Photo Gallery: Big Jag Little Cub Club at Thomas Jefferson High School | TribLIVE.com
South Hills

Photo Gallery: Big Jag Little Cub Club at Thomas Jefferson High School

Kristina Serafini
952291_web1_shr-littlecub1-040419
Kristina Serafini | Tribune-Review
Gill Hall second-grader Sean Turnquist hugs Thomas Jefferson High School junior Mackenzie Zang during a Big Jag Little Cub Club meet-and-greet at the high school Friday, March 29, 2019. The high school students and district second-graders have been exchanging letters all school year and this event offered them the opportunity to finally meet.
952291_web1_shr-littlecub2-040419
Kristina Serafini | Tribune-Review
Gill Hall second-grader Sawyer Lewis hugs sister and Thomas Jefferson High School senior Gabrielle Lewis during a Big Jag Little Cub Club meet-and-greet at the high school Friday, March 29, 2019.
952291_web1_shr-littlecub4-040419
Kristina Serafini | Tribune-Review
Gill Hall second-grader Ethan Shafer looks through cardboard binoculars during a Big Jag Little Cub Club meet-and-greet at the high school Friday, March 29, 2019. Thomas Jefferson High School students and district second-graders have been exchanging letters all school year and this event offered them the opportunity to finally meet.
952291_web1_shr-littlecub3-040419
Kristina Serafini | Tribune-Review
Thomas Jefferson High School senior Ethan Leopold ties a pair of cardboard binoculars around the neck of Gill Hall second-grader London Snider during a Big Jag Little Cub Club meet-and-greet at the high school Friday, March 29, 2019. The high school students and district second-graders have been exchanging letters all school year and this event offered them the opportunity to finally meet.
952291_web1_shr-littlecub5-040419
Kristina Serafini | Tribune-Review
Thomas Jefferson High School students and their second-grade pen pals work on crafts during a Big Jag Little Cub Club meet-and-greet at the high school Friday, March 29, 2019. The high school students and district second-graders have been exchanging letters all school year and this event offered them the opportunity to finally meet.

Thomas Jefferson High School students and their second-grade pen pals attended a Big Jag Little Cub Club meet-and-greet at the high school Friday, March 29, 2019. The high school students and district second-graders have been exchanging letters all school year, and the event offered them the opportunity to finally meet.

Kristina Serafini is a Tribune-Review staff writer. You can contact Kristina at 412-324-1405, [email protected] or via Twitter .

Categories: Local | South Hills
TribLIVE commenting policy

You are solely responsible for your comments and by using TribLive.com you agree to our Terms of Service.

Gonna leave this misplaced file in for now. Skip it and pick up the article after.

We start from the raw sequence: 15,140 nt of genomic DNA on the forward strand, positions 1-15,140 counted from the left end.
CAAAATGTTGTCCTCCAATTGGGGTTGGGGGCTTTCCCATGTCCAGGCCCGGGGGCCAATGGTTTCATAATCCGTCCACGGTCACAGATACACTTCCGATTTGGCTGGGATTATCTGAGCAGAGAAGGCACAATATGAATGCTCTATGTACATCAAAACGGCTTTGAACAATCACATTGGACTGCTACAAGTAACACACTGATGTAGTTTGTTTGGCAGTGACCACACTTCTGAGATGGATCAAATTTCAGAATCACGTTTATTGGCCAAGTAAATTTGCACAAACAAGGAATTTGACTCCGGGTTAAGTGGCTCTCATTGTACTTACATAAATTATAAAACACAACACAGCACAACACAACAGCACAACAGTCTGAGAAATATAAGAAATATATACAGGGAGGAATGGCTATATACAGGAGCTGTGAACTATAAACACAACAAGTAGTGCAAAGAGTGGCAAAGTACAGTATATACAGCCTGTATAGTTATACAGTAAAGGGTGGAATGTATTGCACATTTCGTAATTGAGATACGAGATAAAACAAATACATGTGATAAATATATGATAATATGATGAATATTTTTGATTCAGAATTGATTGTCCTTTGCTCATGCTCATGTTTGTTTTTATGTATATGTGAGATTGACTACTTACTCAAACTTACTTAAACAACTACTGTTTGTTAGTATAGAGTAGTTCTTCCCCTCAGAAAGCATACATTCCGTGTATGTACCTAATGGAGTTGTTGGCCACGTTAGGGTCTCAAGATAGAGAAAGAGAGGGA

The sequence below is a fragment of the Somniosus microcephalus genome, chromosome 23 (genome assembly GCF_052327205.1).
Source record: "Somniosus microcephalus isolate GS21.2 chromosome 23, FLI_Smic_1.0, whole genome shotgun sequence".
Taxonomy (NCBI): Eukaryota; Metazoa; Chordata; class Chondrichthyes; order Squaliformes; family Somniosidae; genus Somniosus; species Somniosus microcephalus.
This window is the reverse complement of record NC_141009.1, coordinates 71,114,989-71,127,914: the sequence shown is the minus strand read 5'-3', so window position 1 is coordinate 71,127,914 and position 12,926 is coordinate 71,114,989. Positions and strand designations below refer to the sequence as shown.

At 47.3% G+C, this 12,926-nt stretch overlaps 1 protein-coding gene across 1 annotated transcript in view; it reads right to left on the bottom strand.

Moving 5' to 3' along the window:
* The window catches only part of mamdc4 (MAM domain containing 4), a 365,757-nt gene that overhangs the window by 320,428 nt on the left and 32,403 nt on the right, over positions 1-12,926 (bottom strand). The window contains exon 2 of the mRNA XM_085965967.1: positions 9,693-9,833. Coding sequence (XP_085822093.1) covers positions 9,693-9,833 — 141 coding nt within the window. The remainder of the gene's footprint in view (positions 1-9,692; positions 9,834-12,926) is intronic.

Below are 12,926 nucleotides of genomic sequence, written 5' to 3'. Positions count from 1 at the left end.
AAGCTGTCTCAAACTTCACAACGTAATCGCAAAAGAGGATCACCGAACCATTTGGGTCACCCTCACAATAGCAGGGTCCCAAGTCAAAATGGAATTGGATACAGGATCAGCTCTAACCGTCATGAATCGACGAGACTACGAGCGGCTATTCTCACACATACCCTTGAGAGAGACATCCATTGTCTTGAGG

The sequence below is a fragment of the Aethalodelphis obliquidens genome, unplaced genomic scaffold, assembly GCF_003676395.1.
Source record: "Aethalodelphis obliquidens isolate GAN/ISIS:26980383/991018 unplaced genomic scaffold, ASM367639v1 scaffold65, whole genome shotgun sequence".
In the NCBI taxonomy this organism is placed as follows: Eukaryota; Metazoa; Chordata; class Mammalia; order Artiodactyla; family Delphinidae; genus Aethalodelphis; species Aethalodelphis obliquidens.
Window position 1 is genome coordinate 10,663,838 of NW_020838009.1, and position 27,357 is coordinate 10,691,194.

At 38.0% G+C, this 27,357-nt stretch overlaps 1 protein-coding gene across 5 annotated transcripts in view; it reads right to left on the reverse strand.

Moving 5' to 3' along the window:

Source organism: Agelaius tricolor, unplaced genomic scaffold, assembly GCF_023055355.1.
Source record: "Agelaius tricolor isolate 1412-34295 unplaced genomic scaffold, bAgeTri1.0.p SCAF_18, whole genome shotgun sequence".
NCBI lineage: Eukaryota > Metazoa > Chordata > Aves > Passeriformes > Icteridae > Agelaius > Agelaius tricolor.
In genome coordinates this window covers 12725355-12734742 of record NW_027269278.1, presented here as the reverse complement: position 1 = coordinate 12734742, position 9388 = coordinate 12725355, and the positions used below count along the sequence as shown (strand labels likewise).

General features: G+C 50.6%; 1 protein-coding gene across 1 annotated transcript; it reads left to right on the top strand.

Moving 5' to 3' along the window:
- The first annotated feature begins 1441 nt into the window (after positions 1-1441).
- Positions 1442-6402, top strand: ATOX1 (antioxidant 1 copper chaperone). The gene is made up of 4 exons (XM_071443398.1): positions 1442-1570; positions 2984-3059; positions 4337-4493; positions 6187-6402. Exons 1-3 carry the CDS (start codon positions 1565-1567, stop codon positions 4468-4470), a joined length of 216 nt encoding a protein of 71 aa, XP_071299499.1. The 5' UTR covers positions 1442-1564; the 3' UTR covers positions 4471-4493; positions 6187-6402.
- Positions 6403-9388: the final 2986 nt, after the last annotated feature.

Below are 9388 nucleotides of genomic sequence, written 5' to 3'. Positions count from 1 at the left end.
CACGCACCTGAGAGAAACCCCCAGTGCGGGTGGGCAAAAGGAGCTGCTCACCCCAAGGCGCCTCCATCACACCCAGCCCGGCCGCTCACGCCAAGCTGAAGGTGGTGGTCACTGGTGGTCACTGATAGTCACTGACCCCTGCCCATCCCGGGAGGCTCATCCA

We moderate comments. Our goal is to provide substantive commentary for a general readership. By screening submissions, we provide a space where readers can share intelligent and informed commentary that enhances the quality of our news and information.

While most comments will be posted if they are on-topic and not abusive, moderating decisions are subjective. We will make them as carefully and consistently as we can. Because of the volume of reader comments, we cannot review individual moderation decisions with readers.

We value thoughtful comments representing a range of views that make their point quickly and politely. We make an effort to protect discussions from repeated comments either by the same reader or different readers

We follow the same standards for taste as the daily newspaper. A few things we won't tolerate: personal attacks, obscenity, vulgarity, profanity (including expletives and letters followed by dashes), commercial promotion, impersonations, incoherence, proselytizing and SHOUTING. Don't include URLs to Web sites.

We do not edit comments. They are either approved or deleted. We reserve the right to edit a comment that is quoted or excerpted in an article. In this case, we may fix spelling and punctuation.

We welcome strong opinions and criticism of our work, but we don't want comments to become bogged down with discussions of our policies and we will moderate accordingly.

We appreciate it when readers and people quoted in articles or blog posts point out errors of fact or emphasis and will investigate all assertions. But these suggestions should be sent via e-mail. To avoid distracting other readers, we won't publish comments that suggest a correction. Instead, corrections will be made in a blog post or in an article.